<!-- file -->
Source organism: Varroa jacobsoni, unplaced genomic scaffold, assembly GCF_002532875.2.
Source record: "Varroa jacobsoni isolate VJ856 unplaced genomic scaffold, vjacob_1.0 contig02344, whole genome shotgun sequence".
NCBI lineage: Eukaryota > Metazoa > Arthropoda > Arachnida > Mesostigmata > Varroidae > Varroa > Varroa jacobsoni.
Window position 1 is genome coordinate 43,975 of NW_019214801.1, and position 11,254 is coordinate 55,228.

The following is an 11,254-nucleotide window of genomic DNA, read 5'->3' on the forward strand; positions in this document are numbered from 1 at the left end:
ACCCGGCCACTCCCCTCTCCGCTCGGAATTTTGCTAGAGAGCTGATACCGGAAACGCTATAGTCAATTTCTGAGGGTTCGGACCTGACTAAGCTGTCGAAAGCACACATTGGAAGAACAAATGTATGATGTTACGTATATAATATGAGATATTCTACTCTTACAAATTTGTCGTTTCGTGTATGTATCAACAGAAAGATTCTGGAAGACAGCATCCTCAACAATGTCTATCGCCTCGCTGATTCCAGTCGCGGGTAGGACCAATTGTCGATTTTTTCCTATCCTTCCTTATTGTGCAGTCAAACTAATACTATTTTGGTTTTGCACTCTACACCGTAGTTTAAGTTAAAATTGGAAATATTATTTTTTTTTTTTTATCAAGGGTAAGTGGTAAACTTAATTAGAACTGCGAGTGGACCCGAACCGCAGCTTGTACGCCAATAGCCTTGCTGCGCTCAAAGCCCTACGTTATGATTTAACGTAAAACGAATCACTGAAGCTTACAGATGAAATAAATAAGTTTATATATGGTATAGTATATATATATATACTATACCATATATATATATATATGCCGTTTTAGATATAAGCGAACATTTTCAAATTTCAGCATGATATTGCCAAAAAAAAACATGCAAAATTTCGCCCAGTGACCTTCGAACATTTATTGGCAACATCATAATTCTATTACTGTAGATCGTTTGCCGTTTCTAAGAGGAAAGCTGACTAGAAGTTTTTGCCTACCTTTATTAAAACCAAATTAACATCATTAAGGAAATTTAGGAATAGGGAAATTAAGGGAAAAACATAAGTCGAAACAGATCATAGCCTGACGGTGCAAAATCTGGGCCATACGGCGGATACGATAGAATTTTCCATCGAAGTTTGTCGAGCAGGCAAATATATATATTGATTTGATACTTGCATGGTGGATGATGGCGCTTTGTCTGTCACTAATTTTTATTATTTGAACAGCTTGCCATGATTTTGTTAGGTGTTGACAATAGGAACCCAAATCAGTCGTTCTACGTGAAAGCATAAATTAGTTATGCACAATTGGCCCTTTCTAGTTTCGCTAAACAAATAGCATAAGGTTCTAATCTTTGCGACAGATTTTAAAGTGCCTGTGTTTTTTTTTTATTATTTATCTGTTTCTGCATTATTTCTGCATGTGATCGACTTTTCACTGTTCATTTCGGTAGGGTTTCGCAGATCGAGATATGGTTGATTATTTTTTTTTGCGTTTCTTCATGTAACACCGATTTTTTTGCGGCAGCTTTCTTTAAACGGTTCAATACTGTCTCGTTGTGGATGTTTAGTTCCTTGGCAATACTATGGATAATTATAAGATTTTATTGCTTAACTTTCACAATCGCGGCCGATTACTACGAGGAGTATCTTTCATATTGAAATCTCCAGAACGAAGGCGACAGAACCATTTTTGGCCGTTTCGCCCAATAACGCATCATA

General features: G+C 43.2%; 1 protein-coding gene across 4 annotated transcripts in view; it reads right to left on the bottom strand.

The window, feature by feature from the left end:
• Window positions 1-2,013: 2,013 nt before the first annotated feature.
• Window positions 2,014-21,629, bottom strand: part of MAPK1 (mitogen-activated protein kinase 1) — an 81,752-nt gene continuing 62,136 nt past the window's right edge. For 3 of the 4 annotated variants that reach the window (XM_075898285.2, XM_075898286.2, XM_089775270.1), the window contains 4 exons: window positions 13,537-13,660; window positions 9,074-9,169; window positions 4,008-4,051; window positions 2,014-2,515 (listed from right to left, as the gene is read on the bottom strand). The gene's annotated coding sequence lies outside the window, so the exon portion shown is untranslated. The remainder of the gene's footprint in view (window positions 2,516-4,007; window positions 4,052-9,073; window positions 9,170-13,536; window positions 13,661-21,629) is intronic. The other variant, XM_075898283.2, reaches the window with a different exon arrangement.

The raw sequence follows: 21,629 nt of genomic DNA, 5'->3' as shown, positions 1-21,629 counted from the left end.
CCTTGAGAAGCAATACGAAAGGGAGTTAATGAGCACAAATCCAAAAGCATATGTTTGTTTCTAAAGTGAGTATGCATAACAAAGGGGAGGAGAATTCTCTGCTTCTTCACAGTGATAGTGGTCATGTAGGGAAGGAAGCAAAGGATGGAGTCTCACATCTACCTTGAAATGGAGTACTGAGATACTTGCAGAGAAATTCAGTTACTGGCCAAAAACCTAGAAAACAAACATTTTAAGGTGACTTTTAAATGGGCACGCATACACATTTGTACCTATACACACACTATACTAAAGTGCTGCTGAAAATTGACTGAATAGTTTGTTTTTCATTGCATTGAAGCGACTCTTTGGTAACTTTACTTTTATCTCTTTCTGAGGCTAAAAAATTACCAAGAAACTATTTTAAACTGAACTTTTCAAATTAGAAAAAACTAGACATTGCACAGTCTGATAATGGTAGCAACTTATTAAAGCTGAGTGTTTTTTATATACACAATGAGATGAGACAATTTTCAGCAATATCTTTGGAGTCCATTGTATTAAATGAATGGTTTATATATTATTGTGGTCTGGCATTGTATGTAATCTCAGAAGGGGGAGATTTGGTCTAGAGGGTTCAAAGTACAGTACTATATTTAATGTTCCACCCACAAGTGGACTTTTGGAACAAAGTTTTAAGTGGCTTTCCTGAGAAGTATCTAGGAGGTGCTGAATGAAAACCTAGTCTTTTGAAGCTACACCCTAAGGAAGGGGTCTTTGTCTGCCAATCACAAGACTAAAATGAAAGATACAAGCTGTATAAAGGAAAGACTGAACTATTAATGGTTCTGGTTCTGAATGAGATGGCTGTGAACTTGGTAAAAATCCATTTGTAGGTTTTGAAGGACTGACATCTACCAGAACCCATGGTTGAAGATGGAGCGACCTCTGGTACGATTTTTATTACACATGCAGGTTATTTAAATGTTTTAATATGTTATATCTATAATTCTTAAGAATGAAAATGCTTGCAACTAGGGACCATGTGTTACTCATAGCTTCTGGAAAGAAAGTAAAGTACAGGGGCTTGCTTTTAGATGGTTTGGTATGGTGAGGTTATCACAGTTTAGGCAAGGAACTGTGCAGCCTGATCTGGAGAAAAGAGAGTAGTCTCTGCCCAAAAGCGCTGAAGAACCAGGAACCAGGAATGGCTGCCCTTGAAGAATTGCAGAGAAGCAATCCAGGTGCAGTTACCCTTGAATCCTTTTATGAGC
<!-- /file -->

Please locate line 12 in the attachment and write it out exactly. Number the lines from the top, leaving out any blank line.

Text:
CCTTGAGAAGCAATACGAAAGGGAGTTAATGAGCACAAATCCAAAAGCATATGTTTGTTTCTAAAGTGAGTATGCATAACAAAGGGGAGGAGAATTCTCTGCTTCTTCACAGTGATAGTGGTCATGTAGGGAAGGAAGCAAAGGATGGAGTCTCACATCTACCTTGAAATGGAGTACTGAGATACTTGCAGAGAAATTCAGTTACTGGCCAAAAACCTAGAAAACAAACATTTTAAGGTGACTTTTAAATGGGCACGCATACACATTTGTACCTATACACACACTATACTAAAGTGCTGCTGAAAATTGACTGAATAGTTTGTTTTTCATTGCATTGAAGCGACTCTTTGGTAACTTTACTTTTATCTCTTTCTGAGGCTAAAAAATTACCAAGAAACTATTTTAAACTGAACTTTTCAAATTAGAAAAAACTAGACATTGCACAGTCTGATAATGGTAGCAACTTATTAAAGCTGAGTGTTTTTTATATACACAATGAGATGAGACAATTTTCAGCAATATCTTTGGAGTCCATTGTATTAAATGAATGGTTTATATATTATTGTGGTCTGGCATTGTATGTAATCTCAGAAGGGGGAGATTTGGTCTAGAGGGTTCAAAGTACAGTACTATATTTAATGTTCCACCCACAAGTGGACTTTTGGAACAAAGTTTTAAGTGGCTTTCCTGAGAAGTATCTAGGAGGTGCTGAATGAAAACCTAGTCTTTTGAAGCTACACCCTAAGGAAGGGGTCTTTGTCTGCCAATCACAAGACTAAAATGAAAGATACAAGCTGTATAAAGGAAAGACTGAACTATTAATGGTTCTGGTTCTGAATGAGATGGCTGTGAACTTGGTAAAAATCCATTTGTAGGTTTTGAAGGACTGACATCTACCAGAACCCATGGTTGAAGATGGAGCGACCTCTGGTACGATTTTTATTACACATGCAGGTTATTTAAATGTTTTAATATGTTATATCTATAATTCTTAAGAATGAAAATGCTTGCAACTAGGGACCATGTGTTACTCATAGCTTCTGGAAAGAAAGTAAAGTACAGGGGCTTGCTTTTAGATGGTTTGGTATGGTGAGGTTATCACAGTTTAGGCAAGGAACTGTGCAGCCTGATCTGGAGAAAAGAGAGTAGTCTCTGCCCAAAAGCGCTGAAGAACCAGGAACCAGGAATGGCTGCCCTTGAAGAATTGCAGAGAAGCAATCCAGGTGCAGTTACCCTTGAATCCTTTTATGAGC